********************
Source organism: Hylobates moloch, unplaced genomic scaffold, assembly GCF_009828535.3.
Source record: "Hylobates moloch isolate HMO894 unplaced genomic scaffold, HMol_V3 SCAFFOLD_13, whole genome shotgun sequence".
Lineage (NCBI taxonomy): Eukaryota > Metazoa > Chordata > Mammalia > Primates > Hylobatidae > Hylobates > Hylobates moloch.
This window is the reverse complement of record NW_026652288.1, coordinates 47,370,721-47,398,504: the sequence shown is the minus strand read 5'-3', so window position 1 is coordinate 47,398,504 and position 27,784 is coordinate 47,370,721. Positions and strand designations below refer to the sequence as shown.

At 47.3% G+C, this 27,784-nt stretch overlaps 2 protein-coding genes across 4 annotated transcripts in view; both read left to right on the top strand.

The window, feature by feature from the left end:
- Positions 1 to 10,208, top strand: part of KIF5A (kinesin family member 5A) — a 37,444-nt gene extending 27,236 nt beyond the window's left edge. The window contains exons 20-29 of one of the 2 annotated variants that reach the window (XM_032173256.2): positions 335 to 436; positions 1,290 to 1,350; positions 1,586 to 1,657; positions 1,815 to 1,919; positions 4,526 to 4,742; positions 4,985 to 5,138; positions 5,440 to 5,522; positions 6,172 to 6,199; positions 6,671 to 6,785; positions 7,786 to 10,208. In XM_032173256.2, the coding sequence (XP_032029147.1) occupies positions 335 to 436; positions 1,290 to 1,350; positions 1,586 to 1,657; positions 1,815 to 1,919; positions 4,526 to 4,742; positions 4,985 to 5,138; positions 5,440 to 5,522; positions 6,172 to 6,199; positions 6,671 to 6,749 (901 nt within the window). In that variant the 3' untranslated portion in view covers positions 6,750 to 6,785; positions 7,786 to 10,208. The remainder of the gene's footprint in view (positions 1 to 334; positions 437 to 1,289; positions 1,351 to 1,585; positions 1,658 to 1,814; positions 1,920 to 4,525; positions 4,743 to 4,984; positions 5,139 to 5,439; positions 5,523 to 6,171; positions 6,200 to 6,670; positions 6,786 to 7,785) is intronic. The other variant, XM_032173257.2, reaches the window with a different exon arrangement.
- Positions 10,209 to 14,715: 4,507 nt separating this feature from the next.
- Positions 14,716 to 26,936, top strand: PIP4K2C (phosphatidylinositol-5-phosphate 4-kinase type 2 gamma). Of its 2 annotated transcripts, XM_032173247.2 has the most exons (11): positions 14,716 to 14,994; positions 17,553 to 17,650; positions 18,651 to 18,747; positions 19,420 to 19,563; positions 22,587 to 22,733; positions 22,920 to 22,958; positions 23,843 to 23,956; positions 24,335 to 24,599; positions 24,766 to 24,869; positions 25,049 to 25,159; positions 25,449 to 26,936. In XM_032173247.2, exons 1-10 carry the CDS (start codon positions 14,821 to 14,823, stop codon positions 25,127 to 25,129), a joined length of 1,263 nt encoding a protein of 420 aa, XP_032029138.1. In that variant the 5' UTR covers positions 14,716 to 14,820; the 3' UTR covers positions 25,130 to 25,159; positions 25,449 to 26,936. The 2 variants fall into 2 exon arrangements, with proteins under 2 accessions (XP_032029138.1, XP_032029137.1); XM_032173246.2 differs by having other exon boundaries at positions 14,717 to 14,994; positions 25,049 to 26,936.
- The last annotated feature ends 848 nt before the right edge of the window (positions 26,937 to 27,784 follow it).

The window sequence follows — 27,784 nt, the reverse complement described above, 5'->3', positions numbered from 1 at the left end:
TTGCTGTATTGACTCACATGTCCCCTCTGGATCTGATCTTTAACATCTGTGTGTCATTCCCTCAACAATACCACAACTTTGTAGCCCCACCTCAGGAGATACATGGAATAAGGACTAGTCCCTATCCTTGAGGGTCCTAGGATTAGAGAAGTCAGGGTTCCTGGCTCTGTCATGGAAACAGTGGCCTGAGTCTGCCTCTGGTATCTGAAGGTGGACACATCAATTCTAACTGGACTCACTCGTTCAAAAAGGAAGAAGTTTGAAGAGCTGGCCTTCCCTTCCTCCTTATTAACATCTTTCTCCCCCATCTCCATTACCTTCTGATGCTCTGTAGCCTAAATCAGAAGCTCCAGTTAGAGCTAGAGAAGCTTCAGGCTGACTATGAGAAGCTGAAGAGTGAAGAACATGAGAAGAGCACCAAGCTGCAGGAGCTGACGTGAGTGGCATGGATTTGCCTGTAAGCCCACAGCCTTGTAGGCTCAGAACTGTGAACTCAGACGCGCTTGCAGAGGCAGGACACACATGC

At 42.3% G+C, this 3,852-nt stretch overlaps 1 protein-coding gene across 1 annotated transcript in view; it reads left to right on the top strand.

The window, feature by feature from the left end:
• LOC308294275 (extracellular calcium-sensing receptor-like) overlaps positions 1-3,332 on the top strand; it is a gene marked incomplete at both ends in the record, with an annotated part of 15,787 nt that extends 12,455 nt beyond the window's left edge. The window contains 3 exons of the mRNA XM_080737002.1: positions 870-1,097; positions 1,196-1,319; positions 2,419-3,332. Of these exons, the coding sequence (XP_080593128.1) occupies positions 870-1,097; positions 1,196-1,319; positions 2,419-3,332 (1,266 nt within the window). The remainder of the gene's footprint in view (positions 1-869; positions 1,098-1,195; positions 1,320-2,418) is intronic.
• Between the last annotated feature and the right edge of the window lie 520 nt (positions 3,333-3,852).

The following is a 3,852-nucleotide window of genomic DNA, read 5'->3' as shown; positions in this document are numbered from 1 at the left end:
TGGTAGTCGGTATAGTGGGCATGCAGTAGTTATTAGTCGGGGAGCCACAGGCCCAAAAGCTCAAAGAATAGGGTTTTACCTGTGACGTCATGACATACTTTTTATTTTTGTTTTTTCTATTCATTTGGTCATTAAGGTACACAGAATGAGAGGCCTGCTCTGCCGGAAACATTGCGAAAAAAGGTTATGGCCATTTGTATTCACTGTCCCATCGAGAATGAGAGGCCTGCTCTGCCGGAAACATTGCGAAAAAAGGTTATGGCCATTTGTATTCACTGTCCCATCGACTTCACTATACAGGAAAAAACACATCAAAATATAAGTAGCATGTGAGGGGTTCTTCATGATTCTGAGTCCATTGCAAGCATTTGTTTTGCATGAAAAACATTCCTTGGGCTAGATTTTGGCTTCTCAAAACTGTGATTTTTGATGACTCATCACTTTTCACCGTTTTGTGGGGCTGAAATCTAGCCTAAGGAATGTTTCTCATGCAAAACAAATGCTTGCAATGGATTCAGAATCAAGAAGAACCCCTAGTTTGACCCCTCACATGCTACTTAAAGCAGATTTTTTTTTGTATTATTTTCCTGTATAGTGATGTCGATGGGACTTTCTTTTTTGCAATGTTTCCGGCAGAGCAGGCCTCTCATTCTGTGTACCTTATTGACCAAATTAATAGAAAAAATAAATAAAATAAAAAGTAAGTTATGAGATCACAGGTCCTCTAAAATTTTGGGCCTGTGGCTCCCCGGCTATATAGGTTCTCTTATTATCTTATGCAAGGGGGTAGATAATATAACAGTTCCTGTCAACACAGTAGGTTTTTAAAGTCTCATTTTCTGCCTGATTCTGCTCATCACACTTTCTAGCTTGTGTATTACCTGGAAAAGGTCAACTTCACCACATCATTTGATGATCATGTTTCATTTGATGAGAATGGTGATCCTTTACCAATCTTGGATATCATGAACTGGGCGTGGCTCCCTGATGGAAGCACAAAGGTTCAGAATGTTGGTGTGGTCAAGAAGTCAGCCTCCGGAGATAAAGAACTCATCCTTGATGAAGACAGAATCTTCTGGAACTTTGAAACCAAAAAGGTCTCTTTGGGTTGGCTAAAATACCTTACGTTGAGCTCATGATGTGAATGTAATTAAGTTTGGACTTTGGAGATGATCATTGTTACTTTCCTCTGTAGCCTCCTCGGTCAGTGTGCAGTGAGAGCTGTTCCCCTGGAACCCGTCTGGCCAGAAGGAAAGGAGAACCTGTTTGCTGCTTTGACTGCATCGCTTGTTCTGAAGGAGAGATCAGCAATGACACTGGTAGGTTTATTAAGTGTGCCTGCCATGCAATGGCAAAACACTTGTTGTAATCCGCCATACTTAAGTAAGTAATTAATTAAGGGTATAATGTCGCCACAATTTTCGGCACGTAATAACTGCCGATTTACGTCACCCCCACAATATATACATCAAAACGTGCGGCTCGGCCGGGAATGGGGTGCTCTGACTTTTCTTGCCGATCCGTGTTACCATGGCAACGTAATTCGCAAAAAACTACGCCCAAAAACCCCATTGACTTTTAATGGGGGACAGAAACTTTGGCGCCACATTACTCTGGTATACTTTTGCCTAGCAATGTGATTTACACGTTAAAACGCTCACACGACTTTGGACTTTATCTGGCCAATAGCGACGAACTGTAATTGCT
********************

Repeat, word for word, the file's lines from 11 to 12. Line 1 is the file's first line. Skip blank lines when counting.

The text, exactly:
The window sequence follows — 27,784 nt, the reverse complement described above, 5'->3', positions numbered from 1 at the left end:
TTGCTGTATTGACTCACATGTCCCCTCTGGATCTGATCTTTAACATCTGTGTGTCATTCCCTCAACAATACCACAACTTTGTAGCCCCACCTCAGGAGATACATGGAATAAGGACTAGTCCCTATCCTTGAGGGTCCTAGGATTAGAGAAGTCAGGGTTCCTGGCTCTGTCATGGAAACAGTGGCCTGAGTCTGCCTCTGGTATCTGAAGGTGGACACATCAATTCTAACTGGACTCACTCGTTCAAAAAGGAAGAAGTTTGAAGAGCTGGCCTTCCCTTCCTCCTTATTAACATCTTTCTCCCCCATCTCCATTACCTTCTGATGCTCTGTAGCCTAAATCAGAAGCTCCAGTTAGAGCTAGAGAAGCTTCAGGCTGACTATGAGAAGCTGAAGAGTGAAGAACATGAGAAGAGCACCAAGCTGCAGGAGCTGACGTGAGTGGCATGGATTTGCCTGTAAGCCCACAGCCTTGTAGGCTCAGAACTGTGAACTCAGACGCGCTTGCAGAGGCAGGACACACATGC